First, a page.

Martha: Hello and welcome to Schema Stories! My name is Martha van Berkel and I’m the CEO at Schema App, and I am delighted today to be joined by Aaron Bradley. Welcome Aaron!

Aaron: Hey, how’s it going Martha?

Martha: Excellent. Well, not only am I excited because you’re Canadian and we get to geek out on structured data together, here over the 49th parallel but I’m also excited because you bring a really unique perspective in your role and within the enterprise. Let’s start by having you tell us a little bit about yourself.

Aaron: Sure, I often say I’ve had three careers, that inevitably led me into the place that I am, I was a technical services librarian for about a decade. Following that I was a web designer for about a decade and now for slightly more than a decade I’ve been a search engine optimization specialist, though like most SEOs, my role has enlarged and deviated. So, to encompass other realms of digital marketing and particularly the creation and distribution of digital content across platforms, and right now as I have been since 2014, I work for Electronic Arts where I’m a web channel strategy manager and have a great team that work on these issues alongside me.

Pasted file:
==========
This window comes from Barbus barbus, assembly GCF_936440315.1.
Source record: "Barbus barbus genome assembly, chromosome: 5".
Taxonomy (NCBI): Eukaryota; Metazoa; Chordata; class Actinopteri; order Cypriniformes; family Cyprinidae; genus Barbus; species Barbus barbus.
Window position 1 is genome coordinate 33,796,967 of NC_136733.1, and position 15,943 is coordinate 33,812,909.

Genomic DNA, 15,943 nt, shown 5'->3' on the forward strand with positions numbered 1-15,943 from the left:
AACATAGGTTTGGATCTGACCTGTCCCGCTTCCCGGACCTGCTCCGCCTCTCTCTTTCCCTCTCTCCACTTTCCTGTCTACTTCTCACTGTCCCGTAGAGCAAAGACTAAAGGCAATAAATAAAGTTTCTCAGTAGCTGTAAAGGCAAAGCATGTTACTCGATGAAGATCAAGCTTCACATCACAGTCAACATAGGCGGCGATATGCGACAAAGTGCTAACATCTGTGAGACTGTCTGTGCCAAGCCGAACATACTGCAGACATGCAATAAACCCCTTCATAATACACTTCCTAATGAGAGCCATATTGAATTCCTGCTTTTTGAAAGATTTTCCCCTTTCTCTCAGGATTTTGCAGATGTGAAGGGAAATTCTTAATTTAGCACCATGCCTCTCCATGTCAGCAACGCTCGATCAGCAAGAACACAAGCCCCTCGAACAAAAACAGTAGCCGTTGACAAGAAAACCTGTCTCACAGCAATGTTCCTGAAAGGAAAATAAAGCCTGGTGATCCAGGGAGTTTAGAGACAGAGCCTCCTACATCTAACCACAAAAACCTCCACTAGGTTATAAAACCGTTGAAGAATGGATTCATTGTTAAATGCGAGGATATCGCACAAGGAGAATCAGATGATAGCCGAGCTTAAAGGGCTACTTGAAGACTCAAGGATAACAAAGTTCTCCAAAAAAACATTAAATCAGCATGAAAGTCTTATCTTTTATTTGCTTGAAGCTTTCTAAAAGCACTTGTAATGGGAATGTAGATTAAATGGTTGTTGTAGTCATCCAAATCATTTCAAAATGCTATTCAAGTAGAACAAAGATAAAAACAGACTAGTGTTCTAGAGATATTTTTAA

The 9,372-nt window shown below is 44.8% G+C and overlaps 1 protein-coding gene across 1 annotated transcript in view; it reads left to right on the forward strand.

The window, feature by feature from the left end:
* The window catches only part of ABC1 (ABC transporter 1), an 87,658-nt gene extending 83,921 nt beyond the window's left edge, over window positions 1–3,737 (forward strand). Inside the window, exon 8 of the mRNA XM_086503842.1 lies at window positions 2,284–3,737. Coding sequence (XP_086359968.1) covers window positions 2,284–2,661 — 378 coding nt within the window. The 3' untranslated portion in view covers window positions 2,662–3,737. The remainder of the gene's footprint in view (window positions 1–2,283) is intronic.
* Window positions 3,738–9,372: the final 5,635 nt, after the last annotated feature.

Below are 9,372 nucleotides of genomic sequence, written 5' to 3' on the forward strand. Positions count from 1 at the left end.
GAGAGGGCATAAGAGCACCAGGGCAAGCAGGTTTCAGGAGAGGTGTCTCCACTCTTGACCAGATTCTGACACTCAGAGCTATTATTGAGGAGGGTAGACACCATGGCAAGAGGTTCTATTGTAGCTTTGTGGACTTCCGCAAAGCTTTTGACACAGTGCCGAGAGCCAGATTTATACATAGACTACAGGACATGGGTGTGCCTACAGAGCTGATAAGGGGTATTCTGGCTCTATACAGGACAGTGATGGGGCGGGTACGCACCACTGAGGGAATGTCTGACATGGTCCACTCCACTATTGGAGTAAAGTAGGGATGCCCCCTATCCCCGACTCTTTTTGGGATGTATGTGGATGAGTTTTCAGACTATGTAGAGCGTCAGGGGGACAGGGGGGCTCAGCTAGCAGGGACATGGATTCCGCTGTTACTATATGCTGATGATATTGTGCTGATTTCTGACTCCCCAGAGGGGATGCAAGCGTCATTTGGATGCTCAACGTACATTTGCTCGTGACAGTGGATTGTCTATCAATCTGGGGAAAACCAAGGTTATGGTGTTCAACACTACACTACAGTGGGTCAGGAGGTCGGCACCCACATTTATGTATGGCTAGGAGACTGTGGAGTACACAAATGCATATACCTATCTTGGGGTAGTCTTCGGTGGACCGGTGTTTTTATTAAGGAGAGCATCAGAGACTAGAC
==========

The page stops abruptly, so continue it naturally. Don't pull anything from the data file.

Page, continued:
Martha: Excellent! Tell me a bit how you got started like within those kind of three careers, when did you first get started using schema markup or exploring structured data?

Aaron: It was in and around 2008 when I was working for a jewelry e-commerce site called ice.com and I first encountered Martin Hepp’s Good Relations ontology for e-commerce. I was very excited about it I think maybe because of my librarian bent and having worked with controlled vocabularies in the past I saw this as an interesting and exciting way of informing search engines and other data consumers about what products were about on a webpage, and began kind of exploring it then.